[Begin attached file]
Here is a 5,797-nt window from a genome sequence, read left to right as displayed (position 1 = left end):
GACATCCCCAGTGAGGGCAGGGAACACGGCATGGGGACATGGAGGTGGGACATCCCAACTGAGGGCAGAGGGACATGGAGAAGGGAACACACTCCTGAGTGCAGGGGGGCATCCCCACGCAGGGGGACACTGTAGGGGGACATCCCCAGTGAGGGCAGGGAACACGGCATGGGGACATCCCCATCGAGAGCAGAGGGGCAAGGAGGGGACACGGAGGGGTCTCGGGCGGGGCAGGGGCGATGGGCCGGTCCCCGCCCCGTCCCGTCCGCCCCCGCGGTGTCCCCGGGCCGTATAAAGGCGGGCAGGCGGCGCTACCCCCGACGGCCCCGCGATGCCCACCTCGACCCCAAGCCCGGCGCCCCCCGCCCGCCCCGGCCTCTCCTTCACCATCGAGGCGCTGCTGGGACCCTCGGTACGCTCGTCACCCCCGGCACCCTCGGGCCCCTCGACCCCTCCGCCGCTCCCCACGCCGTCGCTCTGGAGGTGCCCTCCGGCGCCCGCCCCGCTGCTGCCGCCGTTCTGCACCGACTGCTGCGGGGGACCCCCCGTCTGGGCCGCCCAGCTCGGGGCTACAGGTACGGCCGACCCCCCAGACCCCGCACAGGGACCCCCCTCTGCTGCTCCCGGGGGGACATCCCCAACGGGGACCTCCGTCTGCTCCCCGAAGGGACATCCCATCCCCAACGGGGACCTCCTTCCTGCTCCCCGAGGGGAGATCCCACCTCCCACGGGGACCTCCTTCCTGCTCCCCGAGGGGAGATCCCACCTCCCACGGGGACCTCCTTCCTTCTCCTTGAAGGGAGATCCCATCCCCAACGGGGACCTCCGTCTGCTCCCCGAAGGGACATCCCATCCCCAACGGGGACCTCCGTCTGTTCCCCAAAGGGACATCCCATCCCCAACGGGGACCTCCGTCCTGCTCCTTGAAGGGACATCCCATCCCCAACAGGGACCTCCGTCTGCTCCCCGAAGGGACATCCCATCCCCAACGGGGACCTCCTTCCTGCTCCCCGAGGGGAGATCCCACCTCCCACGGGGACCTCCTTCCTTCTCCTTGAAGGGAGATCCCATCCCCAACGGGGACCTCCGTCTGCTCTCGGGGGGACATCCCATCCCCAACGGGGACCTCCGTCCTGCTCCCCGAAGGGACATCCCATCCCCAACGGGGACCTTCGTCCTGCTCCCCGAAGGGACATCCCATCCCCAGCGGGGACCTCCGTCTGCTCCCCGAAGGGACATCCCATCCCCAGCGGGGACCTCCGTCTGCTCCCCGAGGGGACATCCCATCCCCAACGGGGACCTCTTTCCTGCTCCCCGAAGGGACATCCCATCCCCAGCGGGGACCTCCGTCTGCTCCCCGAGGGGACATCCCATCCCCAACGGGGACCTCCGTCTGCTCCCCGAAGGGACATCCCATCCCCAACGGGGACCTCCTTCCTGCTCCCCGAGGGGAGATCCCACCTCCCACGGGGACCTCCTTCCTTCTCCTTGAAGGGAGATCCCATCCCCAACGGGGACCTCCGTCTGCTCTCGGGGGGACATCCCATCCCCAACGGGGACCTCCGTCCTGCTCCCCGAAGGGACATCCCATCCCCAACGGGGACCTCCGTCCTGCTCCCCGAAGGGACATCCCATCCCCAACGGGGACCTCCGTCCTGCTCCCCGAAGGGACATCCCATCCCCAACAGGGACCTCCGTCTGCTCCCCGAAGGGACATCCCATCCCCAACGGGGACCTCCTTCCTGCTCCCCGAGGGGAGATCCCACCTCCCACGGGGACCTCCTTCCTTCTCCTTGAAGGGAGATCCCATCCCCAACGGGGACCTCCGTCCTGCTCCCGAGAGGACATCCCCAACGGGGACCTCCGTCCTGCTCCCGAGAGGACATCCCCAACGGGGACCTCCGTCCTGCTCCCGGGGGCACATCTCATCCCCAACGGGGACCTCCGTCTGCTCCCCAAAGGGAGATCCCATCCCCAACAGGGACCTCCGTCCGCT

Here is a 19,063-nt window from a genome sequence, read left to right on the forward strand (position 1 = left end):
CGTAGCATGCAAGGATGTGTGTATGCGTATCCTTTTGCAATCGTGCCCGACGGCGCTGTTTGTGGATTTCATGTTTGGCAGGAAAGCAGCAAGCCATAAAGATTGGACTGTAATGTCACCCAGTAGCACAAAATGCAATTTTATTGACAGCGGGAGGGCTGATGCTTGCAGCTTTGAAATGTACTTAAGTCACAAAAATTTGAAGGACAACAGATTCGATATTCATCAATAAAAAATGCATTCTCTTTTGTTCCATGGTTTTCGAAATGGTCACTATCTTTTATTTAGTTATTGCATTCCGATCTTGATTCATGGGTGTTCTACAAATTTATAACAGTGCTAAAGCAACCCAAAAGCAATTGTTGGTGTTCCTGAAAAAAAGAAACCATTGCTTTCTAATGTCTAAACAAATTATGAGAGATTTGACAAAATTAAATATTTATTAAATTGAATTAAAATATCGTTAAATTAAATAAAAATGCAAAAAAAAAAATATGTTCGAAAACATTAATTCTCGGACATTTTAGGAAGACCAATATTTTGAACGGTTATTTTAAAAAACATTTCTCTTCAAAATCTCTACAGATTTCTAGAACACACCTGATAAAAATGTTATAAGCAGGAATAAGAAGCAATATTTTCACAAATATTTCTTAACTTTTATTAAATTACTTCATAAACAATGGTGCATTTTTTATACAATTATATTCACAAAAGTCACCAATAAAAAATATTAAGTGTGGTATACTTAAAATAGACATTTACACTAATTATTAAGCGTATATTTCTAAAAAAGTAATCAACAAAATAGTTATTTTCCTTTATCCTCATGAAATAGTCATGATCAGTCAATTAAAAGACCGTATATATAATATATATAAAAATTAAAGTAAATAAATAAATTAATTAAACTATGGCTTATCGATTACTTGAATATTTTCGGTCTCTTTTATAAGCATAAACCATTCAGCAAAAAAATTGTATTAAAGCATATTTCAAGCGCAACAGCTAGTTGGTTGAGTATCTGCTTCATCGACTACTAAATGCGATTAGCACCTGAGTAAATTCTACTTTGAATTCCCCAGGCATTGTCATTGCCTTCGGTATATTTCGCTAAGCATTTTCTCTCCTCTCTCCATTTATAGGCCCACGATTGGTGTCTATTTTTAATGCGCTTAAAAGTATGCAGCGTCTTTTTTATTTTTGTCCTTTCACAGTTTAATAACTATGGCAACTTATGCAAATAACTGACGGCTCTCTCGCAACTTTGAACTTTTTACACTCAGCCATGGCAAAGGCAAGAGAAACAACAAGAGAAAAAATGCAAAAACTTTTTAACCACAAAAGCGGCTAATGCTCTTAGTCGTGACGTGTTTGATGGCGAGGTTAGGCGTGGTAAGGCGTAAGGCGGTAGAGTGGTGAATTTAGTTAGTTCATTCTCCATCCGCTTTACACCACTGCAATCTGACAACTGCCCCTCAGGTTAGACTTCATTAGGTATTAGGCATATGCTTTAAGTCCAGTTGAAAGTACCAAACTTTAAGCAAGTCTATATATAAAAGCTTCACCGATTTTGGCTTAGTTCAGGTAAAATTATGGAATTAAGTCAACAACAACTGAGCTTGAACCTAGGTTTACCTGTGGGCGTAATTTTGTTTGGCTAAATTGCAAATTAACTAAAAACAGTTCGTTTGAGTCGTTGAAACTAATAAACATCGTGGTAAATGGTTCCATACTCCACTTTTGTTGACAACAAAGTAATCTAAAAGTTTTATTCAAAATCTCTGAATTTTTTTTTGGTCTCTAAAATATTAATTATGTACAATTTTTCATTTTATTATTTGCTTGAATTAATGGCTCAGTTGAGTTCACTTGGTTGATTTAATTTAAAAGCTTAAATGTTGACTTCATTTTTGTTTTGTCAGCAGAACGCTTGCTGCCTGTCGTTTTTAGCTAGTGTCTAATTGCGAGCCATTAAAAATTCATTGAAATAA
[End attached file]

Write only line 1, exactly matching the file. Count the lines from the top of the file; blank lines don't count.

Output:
Here is a 5,797-nt window from a genome sequence, read left to right as displayed (position 1 = left end):